Each team has a unique set of battle units that can be deployed at any time, assuming you have the dough. My ‘dream team’ featured: Stalkers, infantry snipers that can take out long-distance weapons and soldiers with ease; Ravagers, huge tanks equipped with long-range rocket launchers; and Reapers, nippy little jeeps that can pack a punch with its mounted turret guns. They all have advantages and weaknesses against a huge variety of other enemy units, however.

Every unit in your loadout takes up its own slot in the HUD menu at the bottom of the screen. To make things balanced, you only have a certain number of slots, so you have to be mindful of what you want to bring in to each fight. Units aren’t created from factories, like in classic RTS games, but are brought onto the field using resources collected on the battlefield.

You have more than just your ground units at your disposal however. In times of desperate need - or if you just want to stick the boot in on your opponent while the going’s good - you can launch what’s called a Super Weapon. They really are as nasty as they sound, ranging from EMP weapons, missile strikes and a devastating nuclear blast. The latter of which I have been on the receiving end many times thanks to online Texan ninjas.

Varied missions help spice up the gameplay experience. You won’t just be hovering over Victory Points in a King of the Hill style match all the time. The Deep Hammer map - set in a brown, dusty mountainous region - has you scramble over Victory Points in order to expose your enemy team’s HQ. It’s quite distressing to lose in a match like that and watch as tens of units start blasting the crap out of your massive power core.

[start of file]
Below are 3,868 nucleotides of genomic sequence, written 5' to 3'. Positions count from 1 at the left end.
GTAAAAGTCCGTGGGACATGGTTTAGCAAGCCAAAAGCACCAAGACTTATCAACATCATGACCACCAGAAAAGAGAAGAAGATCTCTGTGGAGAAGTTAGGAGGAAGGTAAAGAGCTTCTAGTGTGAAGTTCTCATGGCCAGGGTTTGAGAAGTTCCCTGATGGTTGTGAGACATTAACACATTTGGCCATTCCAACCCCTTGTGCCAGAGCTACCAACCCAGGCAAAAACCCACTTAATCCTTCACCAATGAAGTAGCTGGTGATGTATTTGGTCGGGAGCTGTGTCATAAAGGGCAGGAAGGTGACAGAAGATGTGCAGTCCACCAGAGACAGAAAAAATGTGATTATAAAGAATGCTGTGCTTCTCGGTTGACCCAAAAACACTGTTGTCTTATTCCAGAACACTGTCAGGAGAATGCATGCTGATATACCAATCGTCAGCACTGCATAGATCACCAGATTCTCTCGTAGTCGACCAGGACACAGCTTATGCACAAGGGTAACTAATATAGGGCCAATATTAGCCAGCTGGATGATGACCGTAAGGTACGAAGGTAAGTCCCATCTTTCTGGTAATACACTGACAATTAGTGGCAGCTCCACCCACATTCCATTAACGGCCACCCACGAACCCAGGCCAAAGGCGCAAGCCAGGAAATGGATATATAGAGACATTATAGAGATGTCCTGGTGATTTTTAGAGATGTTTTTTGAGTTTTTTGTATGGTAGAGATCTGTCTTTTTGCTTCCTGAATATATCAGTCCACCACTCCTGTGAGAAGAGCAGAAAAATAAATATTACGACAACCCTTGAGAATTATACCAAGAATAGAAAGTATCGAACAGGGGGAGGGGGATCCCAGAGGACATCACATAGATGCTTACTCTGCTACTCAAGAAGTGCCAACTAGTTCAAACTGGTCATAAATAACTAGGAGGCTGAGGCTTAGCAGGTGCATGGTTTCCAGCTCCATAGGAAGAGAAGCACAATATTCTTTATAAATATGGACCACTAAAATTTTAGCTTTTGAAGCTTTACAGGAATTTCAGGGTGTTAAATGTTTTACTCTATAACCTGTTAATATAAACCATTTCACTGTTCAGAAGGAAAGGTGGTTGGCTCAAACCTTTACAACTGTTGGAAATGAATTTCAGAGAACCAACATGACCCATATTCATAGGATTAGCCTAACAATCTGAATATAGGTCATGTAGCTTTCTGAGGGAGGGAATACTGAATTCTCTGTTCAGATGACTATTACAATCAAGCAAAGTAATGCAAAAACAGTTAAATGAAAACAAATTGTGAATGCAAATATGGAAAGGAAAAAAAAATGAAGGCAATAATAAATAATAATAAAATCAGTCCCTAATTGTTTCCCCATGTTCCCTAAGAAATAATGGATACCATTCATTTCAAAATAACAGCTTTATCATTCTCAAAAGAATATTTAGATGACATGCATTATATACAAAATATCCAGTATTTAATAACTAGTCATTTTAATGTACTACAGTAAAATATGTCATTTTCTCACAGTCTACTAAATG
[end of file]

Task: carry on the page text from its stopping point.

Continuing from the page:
The Last Stand map offered a very different kind of battle - one that’s as contemporary as a Horde match, but feels as solitary and atmospheric as a classic round of Command & Conquer. Multiple players are tasked with holding down a position at different points on the map - but they’re not fighting each other. At least, not directly. CPU enemy units will try to destroy you in waves, and your task is to hold on to your Victory Point for the longest without being defeated. You never really see your opponent, but you can mess with them by launching interfering EMP missiles and other such tricks.

Outside of the core gameplay experience, End of Nations offers a variety of options and tweaks - company building, technology advancement trees, unit customisation and of course, the social networking aspect which Chris believes helps tie the game together. “My background is MMORPGs, so the way I contributed here is by putting an emphasis on those social elements and not underestimating what it means to be able to have clan support, friends lists and all that social glue. Petroglyph, of course, are the RTS experts.”

Sounds like a match made in heaven, and the free-to-play approach will ensure that anyone with a passing interest will be able to participate. Does Chris feel that free-to-play is the future of PC gaming? “Yeah, there’s a lot of advantages to it, but I think there’s always going to be games that work better with a subscription model. Although I think free-to-play will continue to grow, for sure.”

End of Nations will begin a Closed Beta this Spring, followed by an Open Beta PvP Preview in the Summer leading into a Launch in the Autumn.